The Maintenance of the Species

Posted on March 11, 2006 by Jenna

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A Saturday bonus entry, somewhat atypical in theme.

“Wom wom wom, womwom, womwomwom,” Alice’s mother had explained.

Which is all right, because that’s how all adults talked to Alice when she was young. The other children had been clear and articulate—perhaps even unnaturally so, Alice had concluded, during her doctoral studies in anthropology. The other children had been clear and articulate, but the adults had seemed peculiarly incapable of coherent speech.

So: “Wom wom womwomwom wom,” is all that she remembers from the talk, as her husband slowly undresses her.

Thinking back, Alice finds it surprising that she had been able to garner any meaning whatsoever from her mother’s unenunciated crooning; that the gestures and the humming warble had seemed adequate, however barely, to explain periods, love, reproduction, and sex. She does not know what will happen to her, but she knows—

Somewhere carried on that wave of random sound—

That what is to happen is simultaneously magical and sinful. That it is possessed of that peculiarly unwholesome character that is redeemed for her—as public singing for the Oompa-Loompas, as corpse disposal for the Untouchables, as cruelty for the prison-keepers—by its assignment to her as part of her social place.

She does not know why it is that her husband is flashing blue, green, blue, green.

But she understands that it is magical.

“Wom wom womwom,” she remembers. Perhaps that was the bit where her mother tried to explain about the birds. Why has her husband released the birds? They are flying in every direction. There will be feathers in the bed. It isn’t entirely explicable to her. But her mother, no doubt, had explained.

“I think,” she says, the words coming slowly from some deep place of thought, “that it was unnatural, that place.”

There is a certain resentment on her husband’s face; a certain resistance to the notion that here, in this magical and sinful moment, Alice should choose to voice thoughts that are not entirely on point. But nevertheless he answers her, his voice low and sibilant, “It was necessary, if humanity was to survive.”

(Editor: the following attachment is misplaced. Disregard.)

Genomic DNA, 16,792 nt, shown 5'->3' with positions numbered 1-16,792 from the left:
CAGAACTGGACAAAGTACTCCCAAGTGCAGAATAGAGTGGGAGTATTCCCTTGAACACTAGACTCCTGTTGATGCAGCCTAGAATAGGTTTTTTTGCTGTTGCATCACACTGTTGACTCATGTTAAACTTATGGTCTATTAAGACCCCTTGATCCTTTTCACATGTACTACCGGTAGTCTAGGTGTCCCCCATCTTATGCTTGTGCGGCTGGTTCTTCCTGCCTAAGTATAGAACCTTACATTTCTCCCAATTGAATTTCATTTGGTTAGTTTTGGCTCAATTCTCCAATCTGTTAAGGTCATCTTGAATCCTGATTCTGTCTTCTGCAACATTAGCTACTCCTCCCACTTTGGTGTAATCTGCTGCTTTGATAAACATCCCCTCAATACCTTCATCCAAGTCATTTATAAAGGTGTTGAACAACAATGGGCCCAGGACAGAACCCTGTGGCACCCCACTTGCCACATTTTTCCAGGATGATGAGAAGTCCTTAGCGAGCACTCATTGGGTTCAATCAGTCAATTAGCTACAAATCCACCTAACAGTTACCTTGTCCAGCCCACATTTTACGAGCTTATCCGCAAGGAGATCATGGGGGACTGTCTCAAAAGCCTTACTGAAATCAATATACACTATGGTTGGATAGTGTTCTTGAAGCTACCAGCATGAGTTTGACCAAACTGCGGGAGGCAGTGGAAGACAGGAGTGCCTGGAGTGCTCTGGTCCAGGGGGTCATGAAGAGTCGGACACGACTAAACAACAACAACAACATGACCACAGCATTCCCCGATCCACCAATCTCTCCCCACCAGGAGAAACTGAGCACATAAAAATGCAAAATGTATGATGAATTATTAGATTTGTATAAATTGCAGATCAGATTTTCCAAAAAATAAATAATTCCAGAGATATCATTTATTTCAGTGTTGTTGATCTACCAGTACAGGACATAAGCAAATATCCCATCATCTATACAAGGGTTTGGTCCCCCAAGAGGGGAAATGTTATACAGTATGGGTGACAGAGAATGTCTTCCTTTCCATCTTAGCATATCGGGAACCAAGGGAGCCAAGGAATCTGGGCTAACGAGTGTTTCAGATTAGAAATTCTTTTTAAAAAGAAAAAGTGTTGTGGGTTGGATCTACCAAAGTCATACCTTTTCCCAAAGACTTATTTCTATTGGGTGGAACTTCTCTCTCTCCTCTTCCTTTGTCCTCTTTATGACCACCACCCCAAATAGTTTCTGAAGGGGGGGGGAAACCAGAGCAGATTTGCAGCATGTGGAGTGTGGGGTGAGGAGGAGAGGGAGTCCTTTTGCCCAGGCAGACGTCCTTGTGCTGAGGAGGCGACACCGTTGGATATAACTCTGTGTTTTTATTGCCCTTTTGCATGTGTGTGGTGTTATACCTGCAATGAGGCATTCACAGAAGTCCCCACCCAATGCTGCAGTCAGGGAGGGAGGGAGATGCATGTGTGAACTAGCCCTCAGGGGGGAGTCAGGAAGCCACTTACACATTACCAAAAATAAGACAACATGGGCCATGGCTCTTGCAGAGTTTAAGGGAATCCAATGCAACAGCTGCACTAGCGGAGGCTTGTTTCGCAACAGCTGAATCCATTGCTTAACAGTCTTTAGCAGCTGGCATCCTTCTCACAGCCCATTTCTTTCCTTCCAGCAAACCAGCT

“We were children for so very long,” Alice says.

Her husband sighs. He looks longingly at the cage with the bees, but he is a good man—

She knows this. She believes this. He is a good man.—

And so he sets aside, for a moment, the consummation of the wedding night to soothe his bride. He sits down beside her. He cradles her against him.

“Life is a mystery,” he says.


“Look,” he says. He gestures down at the strange inflating, pulsing organ in his lap; at the window that looks out at the green-white sunset of the world; at the way that the firebird, on alighting temporarily on its perch, ignites, squawks with profound irritation, and performs the stop, drop, and roll that is the constant character of its life. “The known world is so strange. There are so many things that we do not understand.”

“Mm,” Alice concedes.

“So why is it surprising that beyond the walls of your city there was something else?”

Alice thinks about this.

“Here,” her husband says. He puts his hand on the bubble tape that shields his chest. “Here. This is where we live.”

“In … the … erogenous thorax?”

“In the heart,” he clarifies. “The love and power there is what we need to cling to. The rest— let it be an untamed mystery. Let it surprise you.”

“Wom womwom wom wom,” her mother had said.

Looking back, now, Alice isn’t entirely sure that the creature that had raised her had really been talking about sex. It might have been the explanation, so often demanded, for the peculiarly plastic and amorphous nature of the dogs; or why, when Pig Pen walked by, he was so often followed by the adults in their orange suits and radiation dusters. Perhaps, at that, the noises had been meaningless, expressing nothing more than that residual anxiety that mothers feel when sensing the distant passage of a thrax.

“Wom womwom.”


“How can I know if this is right?” Alice asks, as gently he pushes her from him, stands, and walks back to the cage of bees.

“You must trust,” he says kindly, “that this is what God has intended.”

And Alice, like the unclenching of a fist, releases all her fear.